Hyperbole Doesn't Keep Us Safe

Media and Journalism

Last edited on February 16, 2017

Hyperbole Doesn't Keep Us Safe 



For the first time in many years, an abundance of snow has fallen on southwestern Idaho. However, during the first part of February 2017, warm weather returned to Idaho causing much of that snow in the lower elevations to melt. That snowmelt has resulted in some small streams and creeks to overflow their banks causing roadbed to erode and many news reports of localized flooding.

"It takes just six inches of moving water to knock down a human being."

The old newspaper adage "if it bleeds, it leads" holds true in both large cities outlets as wells and small town newspapers across the globe. And the Idaho media has done a keen job covering the flooding and temporary road closures. As of February 13, 2017 the excess water and flooding is on the decrease.

Hyperbole Hurts?
Sometimes it's hard slow down the flow of blood coming out of that "if it bleeds, it leads" news culture when it comes to reporting on stories of flooding. It's even harder when the events occur over an extended period of time. But the media should realize hyperbole, especially the kind that gets repeated so often that it has become an "alternative truth," doesn't enhance the credibility of their honorable profession. I can honestly say we are currently living in an age where that hyperbole is actually helping to accelerate the decline of the newspaper industry.



Six inches of killer water?
What prompted me to write this story? I just read a newspaper editorial that states "It takes just six inches of moving water to knock down a human being." Why do newspaper reporters find it necessary to use obscure old wives tales whenever streams and rivers overflow their banks?

I have had years of practical experience walking across streams, creeks and rivers that were six inches deep and, many time, much deeper than that. I can safely say six inches of moving water has never even come close to knocking me down ... ever. Even when crossing a six inch deep creek with whitewater/small rapids and a stream bed of slimy, uneven rocks and tree branches to trip me up I never has a concern. Heck, I wouldn't even unhook my backpack waistband when crossing a six inch deep, fast moving creek. It's not really an obstacle to most humans beings. And we usually write from a "most human beings" perspective if we are going to resonate with the largest audience possible.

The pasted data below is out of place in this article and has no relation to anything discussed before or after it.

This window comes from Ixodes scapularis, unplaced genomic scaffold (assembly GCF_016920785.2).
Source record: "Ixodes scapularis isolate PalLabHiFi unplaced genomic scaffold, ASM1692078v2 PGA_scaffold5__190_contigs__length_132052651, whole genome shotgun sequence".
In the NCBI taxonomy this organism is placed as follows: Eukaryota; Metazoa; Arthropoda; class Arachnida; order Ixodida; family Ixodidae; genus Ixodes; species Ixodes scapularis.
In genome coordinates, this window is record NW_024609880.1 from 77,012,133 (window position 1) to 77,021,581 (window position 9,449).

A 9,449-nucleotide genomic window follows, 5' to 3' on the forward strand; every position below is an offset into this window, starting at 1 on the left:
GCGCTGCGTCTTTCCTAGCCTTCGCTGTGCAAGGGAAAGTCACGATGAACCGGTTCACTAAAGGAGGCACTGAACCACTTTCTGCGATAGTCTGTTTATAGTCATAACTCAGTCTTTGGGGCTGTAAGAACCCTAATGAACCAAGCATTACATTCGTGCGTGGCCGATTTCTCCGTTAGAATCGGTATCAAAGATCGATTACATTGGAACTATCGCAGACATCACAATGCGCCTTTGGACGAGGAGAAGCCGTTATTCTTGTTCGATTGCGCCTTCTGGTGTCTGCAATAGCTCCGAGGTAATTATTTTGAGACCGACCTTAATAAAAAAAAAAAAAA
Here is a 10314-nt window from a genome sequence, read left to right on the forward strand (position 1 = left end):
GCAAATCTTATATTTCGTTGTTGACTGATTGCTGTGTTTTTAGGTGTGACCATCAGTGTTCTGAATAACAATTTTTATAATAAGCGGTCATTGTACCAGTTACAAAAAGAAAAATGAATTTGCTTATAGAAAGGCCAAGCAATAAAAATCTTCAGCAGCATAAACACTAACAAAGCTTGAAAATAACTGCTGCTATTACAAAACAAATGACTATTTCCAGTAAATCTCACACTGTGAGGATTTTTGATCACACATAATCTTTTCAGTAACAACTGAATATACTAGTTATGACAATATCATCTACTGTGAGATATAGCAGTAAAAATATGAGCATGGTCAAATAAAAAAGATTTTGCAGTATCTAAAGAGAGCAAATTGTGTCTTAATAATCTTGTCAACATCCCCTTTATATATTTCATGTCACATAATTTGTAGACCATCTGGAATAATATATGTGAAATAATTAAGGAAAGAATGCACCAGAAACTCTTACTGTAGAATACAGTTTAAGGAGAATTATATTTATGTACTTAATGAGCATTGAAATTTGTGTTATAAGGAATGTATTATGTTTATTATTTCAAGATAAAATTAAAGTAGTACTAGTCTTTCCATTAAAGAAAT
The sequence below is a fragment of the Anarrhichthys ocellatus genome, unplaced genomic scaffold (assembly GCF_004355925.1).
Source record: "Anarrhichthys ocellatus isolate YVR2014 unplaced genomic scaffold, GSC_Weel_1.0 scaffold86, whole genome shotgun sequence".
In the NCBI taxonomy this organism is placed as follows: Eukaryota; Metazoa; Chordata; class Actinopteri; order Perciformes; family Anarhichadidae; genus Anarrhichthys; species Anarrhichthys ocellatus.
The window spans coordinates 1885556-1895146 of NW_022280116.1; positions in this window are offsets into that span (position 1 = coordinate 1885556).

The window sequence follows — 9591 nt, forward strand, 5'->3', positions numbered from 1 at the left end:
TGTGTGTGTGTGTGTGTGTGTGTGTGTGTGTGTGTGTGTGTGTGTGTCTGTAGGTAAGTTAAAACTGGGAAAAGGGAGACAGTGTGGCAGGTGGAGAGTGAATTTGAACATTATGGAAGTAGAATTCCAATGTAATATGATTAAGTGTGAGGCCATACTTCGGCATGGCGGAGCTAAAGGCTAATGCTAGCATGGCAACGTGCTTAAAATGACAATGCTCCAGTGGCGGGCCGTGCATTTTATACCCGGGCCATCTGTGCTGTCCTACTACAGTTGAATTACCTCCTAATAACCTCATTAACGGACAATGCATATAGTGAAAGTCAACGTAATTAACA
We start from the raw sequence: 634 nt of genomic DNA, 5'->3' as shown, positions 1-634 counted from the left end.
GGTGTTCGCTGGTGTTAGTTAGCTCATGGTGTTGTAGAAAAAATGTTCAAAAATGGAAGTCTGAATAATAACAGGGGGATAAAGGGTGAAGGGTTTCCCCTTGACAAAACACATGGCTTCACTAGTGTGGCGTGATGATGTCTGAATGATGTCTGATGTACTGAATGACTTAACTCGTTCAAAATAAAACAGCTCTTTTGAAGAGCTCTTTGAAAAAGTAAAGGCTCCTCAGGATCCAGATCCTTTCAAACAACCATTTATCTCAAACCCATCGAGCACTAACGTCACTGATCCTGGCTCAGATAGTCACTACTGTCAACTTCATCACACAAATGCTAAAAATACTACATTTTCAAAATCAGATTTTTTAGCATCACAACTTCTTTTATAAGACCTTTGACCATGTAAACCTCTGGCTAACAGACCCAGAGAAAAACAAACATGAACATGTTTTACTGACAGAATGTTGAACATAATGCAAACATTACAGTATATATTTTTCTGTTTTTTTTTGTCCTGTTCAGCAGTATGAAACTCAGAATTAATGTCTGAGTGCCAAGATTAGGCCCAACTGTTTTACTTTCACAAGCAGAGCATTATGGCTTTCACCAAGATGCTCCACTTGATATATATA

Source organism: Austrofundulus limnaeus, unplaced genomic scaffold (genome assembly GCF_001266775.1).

My normal hip-deep in water environment when fishing - Sept. 2016


Perspective
Six inches of water to me, a six-foot man, barely makes it above my ankles. Go ahead and pull out your tape measure and measure that six inch point on your leg. No, really ... go ahead and do it just so you know how ignorant it sounds to say "It takes just six inches of moving water to knock down a human being." Yes, I understand for a small child, six inches of moving water will be a big challenge to walk through and they likely will get knocked down. But not healthy normal adults.

Don't Fall For The Hype 
If you ever get involved in a flood event, use your common sense to avoid a dangerous situation. And when reading news of any kind, use your common sense (and a tape measure) to avoid being drawn into the sensationalism tactics some media members use to keep you actively engaged in a waning storyline.

Originally published on February 16, 2017


Thanks,


Tim Bondy
Freelance Writer


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